Protecting, loving circling, encompassing, surrounding, and so on., fills these prayers time and again, echoing and repeating in layer upon layer, varied variations of the image of a circle or sphere of divine presence, inside which we’re protected, nourished, and liked. Should you step into the world of outdated Celtic prayers and blessings, you step right into a world through which the Divine is an encompassing, embracing orb of protecting love. 

Our fashionable world is filled with concern and uncertainty, with a determined want for non secular traditions that carry us consolation, fortitude, and inspiration. Within the subsequent submit, we are going to stare upon these historical prayers by way of a feminist lens and uncover how they deeply enrich our non secular and devotional path.  Lovely Celtic invocations of the protecting presence of highly effective feminine saints will information us to embrace these traditions that present channels of emotional wellness within the face of griefs and brokenness. We’ll expertise the Compassing of the Divine Womb birthing Christian feminist liberation within the very coronary heart of the religion neighborhood.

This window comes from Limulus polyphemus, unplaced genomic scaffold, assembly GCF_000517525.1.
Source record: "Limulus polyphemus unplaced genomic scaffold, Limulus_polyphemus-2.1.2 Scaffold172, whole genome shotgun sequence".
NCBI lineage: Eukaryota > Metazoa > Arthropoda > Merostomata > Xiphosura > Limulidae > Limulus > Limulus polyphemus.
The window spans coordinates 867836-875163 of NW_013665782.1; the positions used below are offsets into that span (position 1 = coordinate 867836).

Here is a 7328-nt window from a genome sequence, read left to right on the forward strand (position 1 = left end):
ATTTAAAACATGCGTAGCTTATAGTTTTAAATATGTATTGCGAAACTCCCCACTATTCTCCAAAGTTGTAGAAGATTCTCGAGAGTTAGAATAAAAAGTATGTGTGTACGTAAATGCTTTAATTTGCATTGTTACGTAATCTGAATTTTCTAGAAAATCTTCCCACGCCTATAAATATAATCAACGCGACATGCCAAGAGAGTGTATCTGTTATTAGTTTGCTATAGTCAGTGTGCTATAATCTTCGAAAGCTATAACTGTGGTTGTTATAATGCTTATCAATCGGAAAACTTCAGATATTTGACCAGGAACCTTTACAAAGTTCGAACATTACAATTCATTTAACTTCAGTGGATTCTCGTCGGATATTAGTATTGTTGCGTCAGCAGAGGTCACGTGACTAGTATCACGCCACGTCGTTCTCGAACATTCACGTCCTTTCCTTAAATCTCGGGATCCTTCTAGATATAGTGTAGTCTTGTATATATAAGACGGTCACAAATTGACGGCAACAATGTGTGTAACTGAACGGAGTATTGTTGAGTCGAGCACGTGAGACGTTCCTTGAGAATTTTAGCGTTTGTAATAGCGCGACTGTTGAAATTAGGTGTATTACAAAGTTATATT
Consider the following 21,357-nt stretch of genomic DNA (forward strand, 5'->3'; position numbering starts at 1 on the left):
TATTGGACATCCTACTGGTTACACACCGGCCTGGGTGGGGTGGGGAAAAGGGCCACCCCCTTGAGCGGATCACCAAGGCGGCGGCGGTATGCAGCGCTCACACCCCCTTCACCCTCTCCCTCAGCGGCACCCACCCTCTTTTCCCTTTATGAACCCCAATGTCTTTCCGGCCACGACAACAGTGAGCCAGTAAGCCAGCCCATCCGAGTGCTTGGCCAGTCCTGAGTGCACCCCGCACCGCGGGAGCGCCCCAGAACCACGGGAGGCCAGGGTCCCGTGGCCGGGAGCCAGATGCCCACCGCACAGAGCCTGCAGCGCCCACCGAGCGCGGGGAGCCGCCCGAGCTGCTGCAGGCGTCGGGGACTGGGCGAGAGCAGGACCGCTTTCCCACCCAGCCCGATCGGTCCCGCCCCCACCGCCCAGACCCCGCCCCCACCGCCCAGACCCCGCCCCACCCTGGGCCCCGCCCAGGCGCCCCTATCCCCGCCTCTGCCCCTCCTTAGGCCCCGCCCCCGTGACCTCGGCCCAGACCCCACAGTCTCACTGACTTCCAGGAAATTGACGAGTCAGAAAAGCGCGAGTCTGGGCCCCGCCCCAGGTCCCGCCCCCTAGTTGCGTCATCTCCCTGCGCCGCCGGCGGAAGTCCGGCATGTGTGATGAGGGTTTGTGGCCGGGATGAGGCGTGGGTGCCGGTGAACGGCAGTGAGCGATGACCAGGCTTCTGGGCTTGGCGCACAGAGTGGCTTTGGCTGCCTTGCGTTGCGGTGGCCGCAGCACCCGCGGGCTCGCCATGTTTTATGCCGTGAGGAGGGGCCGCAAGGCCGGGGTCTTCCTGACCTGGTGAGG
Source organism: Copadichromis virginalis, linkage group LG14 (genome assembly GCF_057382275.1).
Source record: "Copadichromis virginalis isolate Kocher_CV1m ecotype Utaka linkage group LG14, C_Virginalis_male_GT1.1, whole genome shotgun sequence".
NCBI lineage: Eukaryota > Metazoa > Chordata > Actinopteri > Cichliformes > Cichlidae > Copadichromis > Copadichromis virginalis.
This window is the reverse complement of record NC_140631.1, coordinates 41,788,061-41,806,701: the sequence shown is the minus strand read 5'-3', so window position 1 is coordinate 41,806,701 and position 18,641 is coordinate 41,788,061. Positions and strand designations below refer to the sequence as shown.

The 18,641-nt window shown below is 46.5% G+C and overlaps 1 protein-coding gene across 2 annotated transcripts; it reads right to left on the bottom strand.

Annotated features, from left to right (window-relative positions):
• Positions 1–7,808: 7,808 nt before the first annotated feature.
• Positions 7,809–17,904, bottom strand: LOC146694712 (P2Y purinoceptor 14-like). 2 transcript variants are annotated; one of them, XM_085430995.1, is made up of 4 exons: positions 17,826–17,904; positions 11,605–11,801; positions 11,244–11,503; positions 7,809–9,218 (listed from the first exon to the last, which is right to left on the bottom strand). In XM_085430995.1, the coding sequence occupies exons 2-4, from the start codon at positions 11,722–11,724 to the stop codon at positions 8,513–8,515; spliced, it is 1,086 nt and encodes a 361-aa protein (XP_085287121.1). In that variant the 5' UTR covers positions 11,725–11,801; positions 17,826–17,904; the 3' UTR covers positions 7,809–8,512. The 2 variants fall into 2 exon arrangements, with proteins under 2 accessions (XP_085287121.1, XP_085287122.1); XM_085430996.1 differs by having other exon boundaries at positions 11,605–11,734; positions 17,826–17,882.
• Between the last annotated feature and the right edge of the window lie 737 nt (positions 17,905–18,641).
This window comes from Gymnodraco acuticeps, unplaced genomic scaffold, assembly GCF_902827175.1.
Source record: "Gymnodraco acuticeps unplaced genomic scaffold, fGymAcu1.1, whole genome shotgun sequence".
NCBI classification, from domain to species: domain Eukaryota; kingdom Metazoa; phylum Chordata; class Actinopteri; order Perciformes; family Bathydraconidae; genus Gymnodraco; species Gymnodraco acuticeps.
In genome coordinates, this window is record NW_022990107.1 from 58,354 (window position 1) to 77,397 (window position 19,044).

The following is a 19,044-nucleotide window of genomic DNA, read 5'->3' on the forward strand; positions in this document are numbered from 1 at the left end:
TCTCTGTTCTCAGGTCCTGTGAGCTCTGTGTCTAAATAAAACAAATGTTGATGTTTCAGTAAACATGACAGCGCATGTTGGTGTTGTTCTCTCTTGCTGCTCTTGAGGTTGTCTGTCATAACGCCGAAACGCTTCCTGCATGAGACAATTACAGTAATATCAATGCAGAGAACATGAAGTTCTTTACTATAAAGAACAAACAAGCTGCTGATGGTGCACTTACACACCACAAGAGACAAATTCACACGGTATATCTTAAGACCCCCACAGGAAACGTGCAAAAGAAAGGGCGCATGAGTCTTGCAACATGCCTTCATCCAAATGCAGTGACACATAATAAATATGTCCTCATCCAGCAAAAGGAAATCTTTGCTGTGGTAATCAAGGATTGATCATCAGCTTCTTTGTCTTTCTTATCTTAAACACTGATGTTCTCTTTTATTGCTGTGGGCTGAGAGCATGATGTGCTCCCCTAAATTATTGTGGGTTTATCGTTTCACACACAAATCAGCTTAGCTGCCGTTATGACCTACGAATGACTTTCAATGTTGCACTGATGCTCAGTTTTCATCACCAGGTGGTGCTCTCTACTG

1. Werner, Martin (1990). “On the Origin of the Type of the Irish Excessive Cross”. Gesta. 29 (1): 98–110.
2. De Waal, Esther (1999). Each Earthly Blessing: Rediscovering the Celtic Custom. Harrisburg: Morehouse Publishing., p112.
3. Bryce, Derek. Symbolism of the Celtic Cross. York Seashore, ME: Weiser Books, 1989.
4. Newell, J. Philip (1997). Listening for the Heartbeat of God: A Celtic Spirituality. London: SPCK Publishing., p34-35.
5. Herren, Michael W.; Brown, Shirley Ann (2002). Christ in Celtic Christianity: Britain and Eire from the Fifth to the Tenth Century. Boydell Press.
6. Hutton, Ronald (2009). Blood & Mistletoe: The Historical past of the Druids in Britain. New Haven & London: Yale College Press.
7. Carmichael, Alexander (2020). Carmina Gadelica: hymns and Incantations Collected within the Highlands and Islands of Scotland. Edinburgh: Floris Books.
8. Hyde, Douglass (1906). Spiritual songs of Connacht. London, Dublin: Irish College Press, II., p287 c.f. DeWaal, Esther (1991), p.120.
9. De Waal, Esther (1999), p125-130.


Trelawney Grenfell-Muir has taught programs about Intercourse, Relationship, Marriage, and Work within the Faith and Theological Research Division at Merrimack School and about Cross Cultural Battle within the Division of Battle Decision, Human Safety, and World Governance on the College of Massachusetts, Boston. A Senior Discussant on the Faith and the Practices of Peace Initiative at Harvard College, she holds an M.Div. from the Boston College Faculty of Theology with a focus in Faith and Battle, and a Ph.D. in Battle Research and Faith with the College Professors Program at Boston College. She at the moment writes articles, e-book chapters, and liturgical assets about feminist, nature-based Christianity.

Classes: Christianity, Divine Female, Common, Symbols